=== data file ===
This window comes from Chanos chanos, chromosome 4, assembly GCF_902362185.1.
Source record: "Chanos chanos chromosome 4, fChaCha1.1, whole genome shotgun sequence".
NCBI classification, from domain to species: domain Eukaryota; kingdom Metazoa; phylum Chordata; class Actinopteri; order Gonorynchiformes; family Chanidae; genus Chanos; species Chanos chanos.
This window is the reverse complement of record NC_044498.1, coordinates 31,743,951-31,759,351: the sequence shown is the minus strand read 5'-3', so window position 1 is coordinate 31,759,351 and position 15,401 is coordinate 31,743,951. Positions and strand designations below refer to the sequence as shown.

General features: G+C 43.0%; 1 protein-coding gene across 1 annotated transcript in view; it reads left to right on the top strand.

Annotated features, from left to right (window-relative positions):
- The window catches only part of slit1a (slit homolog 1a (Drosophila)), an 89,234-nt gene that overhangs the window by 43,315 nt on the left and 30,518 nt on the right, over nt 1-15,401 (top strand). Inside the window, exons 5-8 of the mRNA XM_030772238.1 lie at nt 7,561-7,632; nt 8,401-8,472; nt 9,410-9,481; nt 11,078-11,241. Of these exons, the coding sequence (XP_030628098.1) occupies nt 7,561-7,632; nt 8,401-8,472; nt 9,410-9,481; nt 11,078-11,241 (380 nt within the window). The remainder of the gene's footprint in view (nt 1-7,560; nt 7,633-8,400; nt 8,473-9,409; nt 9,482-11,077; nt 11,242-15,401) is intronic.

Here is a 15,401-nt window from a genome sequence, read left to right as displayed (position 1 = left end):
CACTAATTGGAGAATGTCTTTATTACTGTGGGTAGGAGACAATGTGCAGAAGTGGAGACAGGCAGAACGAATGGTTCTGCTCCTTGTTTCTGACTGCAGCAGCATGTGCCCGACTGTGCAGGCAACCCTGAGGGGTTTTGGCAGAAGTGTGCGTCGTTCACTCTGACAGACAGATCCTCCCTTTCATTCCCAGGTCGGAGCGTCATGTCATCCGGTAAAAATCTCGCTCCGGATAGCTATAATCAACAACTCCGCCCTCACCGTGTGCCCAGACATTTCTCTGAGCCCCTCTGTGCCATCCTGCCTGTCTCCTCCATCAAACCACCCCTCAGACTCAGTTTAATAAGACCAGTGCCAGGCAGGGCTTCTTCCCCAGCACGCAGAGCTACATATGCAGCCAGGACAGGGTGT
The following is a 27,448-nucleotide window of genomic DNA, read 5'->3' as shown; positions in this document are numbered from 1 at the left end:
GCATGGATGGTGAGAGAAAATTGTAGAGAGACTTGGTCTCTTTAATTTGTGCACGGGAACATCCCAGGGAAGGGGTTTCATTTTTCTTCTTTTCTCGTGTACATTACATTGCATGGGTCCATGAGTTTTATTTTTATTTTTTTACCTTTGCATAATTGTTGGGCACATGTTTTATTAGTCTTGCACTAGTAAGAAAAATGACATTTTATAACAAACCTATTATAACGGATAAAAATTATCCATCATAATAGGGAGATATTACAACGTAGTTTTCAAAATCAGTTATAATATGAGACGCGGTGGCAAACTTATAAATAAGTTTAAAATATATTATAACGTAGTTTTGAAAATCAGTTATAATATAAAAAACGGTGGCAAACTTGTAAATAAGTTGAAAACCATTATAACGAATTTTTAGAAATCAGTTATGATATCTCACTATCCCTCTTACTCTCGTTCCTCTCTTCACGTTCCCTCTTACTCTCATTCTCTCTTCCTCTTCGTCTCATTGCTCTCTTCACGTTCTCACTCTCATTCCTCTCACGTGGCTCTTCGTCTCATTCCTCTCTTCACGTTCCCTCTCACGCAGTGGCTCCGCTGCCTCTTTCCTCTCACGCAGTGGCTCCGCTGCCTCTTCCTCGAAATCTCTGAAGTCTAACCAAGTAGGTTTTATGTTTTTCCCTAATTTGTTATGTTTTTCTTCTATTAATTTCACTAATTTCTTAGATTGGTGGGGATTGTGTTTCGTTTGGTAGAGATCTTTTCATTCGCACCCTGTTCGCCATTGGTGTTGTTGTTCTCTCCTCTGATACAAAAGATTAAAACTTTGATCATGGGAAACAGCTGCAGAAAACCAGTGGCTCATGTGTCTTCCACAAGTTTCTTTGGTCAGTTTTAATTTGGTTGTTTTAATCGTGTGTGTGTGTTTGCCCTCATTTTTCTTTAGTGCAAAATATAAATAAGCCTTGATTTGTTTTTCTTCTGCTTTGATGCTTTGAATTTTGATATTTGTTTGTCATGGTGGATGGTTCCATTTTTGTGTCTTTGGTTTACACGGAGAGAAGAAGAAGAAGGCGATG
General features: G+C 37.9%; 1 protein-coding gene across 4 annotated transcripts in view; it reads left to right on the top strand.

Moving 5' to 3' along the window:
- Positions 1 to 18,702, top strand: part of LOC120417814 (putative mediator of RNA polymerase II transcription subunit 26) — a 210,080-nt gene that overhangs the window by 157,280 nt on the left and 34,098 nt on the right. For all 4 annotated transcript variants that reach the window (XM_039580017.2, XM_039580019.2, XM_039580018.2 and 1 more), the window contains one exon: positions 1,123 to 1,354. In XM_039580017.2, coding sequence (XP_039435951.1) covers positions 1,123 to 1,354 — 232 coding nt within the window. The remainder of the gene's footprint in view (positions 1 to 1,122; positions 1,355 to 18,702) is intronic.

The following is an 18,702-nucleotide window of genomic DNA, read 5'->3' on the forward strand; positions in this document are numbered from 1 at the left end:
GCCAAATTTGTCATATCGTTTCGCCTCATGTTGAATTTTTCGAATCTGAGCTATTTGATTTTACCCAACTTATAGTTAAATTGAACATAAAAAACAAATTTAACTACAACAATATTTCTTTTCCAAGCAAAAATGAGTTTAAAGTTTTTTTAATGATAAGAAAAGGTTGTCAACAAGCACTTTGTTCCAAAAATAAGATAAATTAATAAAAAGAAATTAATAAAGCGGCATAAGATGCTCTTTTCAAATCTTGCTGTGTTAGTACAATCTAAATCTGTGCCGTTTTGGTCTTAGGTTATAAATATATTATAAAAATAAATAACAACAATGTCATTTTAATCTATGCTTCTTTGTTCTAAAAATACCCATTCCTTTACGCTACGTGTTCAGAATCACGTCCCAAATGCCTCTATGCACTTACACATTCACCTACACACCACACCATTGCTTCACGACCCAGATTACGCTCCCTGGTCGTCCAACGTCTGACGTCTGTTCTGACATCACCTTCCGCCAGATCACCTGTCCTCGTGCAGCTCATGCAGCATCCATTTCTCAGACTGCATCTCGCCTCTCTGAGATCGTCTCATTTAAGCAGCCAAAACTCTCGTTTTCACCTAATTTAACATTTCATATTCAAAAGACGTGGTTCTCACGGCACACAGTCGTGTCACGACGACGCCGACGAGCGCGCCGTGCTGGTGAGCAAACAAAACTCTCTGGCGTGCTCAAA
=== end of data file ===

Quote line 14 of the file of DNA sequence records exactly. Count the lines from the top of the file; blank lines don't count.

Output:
- Positions 1 to 18,702, top strand: part of LOC120417814 (putative mediator of RNA polymerase II transcription subunit 26) — a 210,080-nt gene that overhangs the window by 157,280 nt on the left and 34,098 nt on the right. For all 4 annotated transcript variants that reach the window (XM_039580017.2, XM_039580019.2, XM_039580018.2 and 1 more), the window contains one exon: positions 1,123 to 1,354. In XM_039580017.2, coding sequence (XP_039435951.1) covers positions 1,123 to 1,354 — 232 coding nt within the window. The remainder of the gene's footprint in view (positions 1 to 1,122; positions 1,355 to 18,702) is intronic.